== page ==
as they are supported by VDI). Of course it can read .TIFF, .PCX
and .IMG. An estimated price tag can be expected to be around 670
Trade It will also do a program called "DigiTape", which sounds
very interesting. It's a multi-track digital recorder with echo
and hall, hard disk recording and a possibility to time code sync
with a videorecorder. Estimated price: 200 German marks.
Yes! More English products, indeed. Some of it was already
mentioned in passing in previous ST NEWS' Falcon article, but
more details are known now (not many, but some). First
there's a drawing program called "True Paint" and it's programmed
by the guy who did "Canvas". At the moment it's in its
demonstration phase. It's a drawing program that can work in true
colour mode, and supports .TGA and .TIFF formats. It also works
with "MultiTOS" and "SpeedoGDOS".
Some of you may know already that HiSoft is working together
with Oxxi Inc who now have the rights to the ST and Amiga
versions of "Superbase Professional". Version 3 of this program
should work on the Falcon, too, and version 4 is said to be
Existing HiSoft packages will be adapted to the Falcon, too.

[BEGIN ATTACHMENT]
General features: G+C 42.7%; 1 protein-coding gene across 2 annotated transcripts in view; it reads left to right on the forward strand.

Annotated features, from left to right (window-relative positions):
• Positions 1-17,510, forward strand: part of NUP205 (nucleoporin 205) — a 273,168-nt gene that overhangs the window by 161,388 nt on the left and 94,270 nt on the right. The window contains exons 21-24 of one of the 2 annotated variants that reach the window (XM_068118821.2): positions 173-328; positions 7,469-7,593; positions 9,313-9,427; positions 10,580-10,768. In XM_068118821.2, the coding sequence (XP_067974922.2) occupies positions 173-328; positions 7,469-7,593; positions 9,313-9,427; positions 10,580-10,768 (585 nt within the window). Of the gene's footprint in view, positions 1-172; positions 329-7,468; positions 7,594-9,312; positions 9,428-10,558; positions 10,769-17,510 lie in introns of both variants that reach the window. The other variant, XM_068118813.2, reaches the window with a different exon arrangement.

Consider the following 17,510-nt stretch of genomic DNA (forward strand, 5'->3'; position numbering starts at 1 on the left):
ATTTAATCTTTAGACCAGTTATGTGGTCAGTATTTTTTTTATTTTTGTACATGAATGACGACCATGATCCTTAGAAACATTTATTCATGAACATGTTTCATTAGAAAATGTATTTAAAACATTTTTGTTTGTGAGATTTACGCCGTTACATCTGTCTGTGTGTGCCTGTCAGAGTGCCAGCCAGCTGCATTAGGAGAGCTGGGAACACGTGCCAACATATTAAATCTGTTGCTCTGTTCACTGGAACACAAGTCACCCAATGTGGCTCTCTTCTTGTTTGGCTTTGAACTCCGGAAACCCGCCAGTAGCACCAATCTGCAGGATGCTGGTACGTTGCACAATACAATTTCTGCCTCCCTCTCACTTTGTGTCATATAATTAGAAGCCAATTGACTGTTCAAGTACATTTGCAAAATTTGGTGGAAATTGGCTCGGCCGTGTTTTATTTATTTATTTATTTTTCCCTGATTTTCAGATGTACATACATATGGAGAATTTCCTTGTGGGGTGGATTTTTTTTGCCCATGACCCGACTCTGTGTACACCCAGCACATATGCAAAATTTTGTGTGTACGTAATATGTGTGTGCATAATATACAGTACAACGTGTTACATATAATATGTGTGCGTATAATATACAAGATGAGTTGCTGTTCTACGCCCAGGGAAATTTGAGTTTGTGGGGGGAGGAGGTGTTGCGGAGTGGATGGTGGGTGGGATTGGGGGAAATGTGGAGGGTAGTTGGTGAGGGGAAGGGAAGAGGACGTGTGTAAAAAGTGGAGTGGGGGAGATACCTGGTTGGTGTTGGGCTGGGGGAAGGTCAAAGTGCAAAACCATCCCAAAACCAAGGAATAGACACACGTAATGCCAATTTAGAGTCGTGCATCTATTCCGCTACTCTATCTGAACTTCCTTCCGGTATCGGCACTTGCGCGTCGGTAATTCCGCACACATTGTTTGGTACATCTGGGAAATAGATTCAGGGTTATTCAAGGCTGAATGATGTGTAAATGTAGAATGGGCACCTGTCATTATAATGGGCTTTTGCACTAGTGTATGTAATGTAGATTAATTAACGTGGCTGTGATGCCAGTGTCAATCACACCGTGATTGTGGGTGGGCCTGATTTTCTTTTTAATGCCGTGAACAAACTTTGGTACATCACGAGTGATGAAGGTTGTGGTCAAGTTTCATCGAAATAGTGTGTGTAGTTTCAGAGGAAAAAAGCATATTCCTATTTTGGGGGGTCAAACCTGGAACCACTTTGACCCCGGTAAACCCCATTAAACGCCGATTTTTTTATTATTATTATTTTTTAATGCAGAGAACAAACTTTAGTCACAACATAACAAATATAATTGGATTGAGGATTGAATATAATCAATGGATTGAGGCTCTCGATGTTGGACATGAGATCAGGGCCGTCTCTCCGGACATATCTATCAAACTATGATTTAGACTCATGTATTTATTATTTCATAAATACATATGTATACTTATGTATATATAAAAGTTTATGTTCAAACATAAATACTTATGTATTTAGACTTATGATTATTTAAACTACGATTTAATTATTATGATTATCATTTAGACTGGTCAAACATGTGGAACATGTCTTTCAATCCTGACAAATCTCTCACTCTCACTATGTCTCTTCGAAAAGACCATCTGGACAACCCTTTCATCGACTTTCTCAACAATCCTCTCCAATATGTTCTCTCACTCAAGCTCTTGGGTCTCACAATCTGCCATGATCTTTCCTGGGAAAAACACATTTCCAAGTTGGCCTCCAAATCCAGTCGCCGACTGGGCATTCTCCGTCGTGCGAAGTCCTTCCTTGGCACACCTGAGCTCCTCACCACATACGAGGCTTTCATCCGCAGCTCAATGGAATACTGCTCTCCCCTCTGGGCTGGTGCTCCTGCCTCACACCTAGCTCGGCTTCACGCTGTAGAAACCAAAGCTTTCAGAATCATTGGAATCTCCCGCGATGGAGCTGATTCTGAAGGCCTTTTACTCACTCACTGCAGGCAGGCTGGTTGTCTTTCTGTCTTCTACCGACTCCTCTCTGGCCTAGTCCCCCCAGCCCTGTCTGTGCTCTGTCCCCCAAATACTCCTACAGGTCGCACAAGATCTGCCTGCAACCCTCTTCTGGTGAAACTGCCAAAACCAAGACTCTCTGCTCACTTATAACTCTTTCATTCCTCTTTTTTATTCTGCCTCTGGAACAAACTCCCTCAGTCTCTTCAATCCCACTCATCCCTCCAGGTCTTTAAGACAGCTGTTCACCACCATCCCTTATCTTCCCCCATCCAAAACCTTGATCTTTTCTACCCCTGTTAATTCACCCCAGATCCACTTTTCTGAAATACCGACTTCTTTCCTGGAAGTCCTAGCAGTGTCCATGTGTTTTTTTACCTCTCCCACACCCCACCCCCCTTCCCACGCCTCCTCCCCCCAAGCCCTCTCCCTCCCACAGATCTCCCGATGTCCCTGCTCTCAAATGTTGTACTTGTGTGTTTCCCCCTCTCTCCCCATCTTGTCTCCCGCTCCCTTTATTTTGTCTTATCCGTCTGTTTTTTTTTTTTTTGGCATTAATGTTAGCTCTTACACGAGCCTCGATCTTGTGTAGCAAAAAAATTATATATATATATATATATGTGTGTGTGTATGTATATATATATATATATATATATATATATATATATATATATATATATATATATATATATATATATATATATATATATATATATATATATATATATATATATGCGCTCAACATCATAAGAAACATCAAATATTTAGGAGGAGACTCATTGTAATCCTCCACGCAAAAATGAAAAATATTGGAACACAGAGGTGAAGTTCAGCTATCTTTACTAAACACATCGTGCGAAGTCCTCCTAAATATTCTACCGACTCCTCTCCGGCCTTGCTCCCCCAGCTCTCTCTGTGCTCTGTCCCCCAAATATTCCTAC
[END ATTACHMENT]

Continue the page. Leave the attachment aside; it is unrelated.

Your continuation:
These include "Wordflair 2", "Diamond Edge" (the hard disk backup
program), "Xboot III", "Lattice C" (version 5.5) and (!YES!)
This French company seems to have one of the most high-end
drawing programs available for the Falcon, called "Synthetic
Arts". Works with interlaced and non-interlaced modi, all
resolutions, the works. The specs are impressive.
With "Papillon", Application Systems seems to have a very strong
contender in the drawing programs market. For starters it's
already finished. Second, it works on all systems and the
Falcon's VGA mode. Third, it recognized .XIMG, "Doodle", "STAD",
"Degas", "NeoChrome", "MacPaint", "IFF" and "GIF" formats - which
seems like catering for each and every one's need! And the price
seems reasonable, too: A mere 200 German marks.